In this study, the amphipod Gammarus aequicauda was evaluated as a test organism for use in sediment toxicity bioassays. Sensitivity to noncontaminant variables, to the reference toxicants and to some contaminated field sediments was analysed. Amphipods were tolerant to various salinity and temperature combinations during a ten-day assay. The organisms tested with different type of diet showed highest survival on the natural diet.

The organism density effect on survival and growth of Gammarus aequicauda during a 28-day assay was examined. The results indicated that the density did not affect survival and production, but the effect of density was significant on the average weight.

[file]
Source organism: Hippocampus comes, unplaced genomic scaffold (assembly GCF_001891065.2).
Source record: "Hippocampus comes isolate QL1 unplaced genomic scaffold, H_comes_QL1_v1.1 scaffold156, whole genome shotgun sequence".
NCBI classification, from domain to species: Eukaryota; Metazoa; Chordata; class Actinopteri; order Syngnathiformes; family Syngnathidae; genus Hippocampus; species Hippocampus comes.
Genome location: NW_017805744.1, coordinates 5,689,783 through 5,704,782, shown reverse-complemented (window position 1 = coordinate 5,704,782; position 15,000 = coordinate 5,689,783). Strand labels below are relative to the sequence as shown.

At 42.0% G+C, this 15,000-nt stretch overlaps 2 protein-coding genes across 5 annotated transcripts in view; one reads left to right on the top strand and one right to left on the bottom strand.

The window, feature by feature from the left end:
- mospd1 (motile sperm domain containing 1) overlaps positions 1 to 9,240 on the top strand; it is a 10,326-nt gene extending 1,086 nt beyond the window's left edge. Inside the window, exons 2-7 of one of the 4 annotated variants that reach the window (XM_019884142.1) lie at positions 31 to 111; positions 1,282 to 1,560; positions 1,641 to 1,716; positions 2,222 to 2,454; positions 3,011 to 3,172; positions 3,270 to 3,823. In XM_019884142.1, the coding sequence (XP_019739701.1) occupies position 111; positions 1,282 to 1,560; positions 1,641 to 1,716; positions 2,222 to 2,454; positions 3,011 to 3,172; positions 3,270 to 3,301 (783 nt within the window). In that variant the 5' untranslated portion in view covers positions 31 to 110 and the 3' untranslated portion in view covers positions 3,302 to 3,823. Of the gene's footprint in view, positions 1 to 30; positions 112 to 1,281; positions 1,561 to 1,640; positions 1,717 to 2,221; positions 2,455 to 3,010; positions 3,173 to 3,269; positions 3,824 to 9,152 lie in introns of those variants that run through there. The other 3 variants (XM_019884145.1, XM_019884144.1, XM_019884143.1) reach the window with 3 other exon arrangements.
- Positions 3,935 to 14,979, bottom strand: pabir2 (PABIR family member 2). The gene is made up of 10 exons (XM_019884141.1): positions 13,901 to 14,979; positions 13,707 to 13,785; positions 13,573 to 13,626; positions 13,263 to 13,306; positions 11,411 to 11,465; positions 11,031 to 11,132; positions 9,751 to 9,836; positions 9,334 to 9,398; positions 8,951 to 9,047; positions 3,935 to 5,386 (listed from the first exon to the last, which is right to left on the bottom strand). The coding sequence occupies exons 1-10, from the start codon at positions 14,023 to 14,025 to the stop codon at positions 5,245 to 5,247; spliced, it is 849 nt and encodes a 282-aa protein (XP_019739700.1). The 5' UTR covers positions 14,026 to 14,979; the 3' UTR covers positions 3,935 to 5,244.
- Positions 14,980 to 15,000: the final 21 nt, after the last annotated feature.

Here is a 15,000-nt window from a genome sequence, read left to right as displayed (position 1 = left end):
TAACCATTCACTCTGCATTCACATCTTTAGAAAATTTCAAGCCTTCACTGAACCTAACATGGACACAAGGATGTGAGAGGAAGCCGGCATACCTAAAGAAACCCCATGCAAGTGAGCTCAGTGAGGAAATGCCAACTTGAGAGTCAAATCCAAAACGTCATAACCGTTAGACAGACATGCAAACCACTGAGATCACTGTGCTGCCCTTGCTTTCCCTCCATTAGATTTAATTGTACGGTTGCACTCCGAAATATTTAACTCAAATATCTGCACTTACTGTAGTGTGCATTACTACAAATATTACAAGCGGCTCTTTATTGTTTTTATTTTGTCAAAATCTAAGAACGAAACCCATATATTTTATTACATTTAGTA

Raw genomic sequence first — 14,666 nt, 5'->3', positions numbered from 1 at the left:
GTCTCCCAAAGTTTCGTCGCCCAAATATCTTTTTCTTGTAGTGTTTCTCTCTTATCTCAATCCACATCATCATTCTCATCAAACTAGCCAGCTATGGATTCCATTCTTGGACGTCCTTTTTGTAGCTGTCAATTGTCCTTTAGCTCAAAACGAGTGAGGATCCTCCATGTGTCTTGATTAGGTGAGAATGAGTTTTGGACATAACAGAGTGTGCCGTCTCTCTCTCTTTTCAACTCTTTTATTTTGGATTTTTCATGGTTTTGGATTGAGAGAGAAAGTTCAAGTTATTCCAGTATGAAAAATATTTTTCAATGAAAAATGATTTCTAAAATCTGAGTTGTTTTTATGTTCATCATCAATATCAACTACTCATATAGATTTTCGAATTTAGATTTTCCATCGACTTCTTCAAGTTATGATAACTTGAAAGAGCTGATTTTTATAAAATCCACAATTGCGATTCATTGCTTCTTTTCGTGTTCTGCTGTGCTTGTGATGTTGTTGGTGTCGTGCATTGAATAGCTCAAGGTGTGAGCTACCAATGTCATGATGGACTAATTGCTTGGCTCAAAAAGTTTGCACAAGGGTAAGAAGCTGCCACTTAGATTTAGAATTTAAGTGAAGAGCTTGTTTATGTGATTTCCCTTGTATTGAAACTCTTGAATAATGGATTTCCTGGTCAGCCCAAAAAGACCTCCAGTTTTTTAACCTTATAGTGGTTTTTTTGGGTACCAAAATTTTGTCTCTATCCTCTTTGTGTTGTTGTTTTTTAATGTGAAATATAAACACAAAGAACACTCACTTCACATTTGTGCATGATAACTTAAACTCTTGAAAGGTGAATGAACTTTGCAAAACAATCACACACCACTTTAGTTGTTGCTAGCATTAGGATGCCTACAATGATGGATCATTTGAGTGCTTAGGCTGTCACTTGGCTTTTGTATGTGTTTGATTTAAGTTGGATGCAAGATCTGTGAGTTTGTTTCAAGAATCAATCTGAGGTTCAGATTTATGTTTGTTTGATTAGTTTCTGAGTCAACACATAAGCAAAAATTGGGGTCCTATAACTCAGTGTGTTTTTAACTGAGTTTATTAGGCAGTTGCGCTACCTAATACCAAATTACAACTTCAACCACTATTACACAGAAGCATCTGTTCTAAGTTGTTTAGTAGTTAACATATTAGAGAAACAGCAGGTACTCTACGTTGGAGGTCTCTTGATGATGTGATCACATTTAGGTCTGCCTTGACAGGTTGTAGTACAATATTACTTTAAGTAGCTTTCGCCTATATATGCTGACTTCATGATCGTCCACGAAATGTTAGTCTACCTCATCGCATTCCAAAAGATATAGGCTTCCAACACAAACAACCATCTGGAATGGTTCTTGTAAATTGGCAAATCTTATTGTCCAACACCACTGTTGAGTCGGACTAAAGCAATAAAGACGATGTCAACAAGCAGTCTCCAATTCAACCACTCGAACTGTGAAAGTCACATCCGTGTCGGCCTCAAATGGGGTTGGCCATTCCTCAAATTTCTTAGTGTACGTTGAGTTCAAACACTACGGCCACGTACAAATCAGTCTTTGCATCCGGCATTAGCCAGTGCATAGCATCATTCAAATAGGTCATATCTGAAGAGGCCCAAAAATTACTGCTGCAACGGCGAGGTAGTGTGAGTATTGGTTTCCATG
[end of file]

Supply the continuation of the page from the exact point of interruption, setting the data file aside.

No effect on survival was observed on three sediment types during the 10-day exposure. Sensitivity to contaminants was assessed using cadmium chloride and copper chloride as reference toxicants in a 96 h water-only test. Methods were developed for conducting a short-term toxicity test with cadmium chloride-spiked sediment using this species. Water-only testing revealed high sensitivity of amphipods to reference toxicants. Experiments conducted with organisms of four different size classes demonstrated no significant differences in sensitivity.

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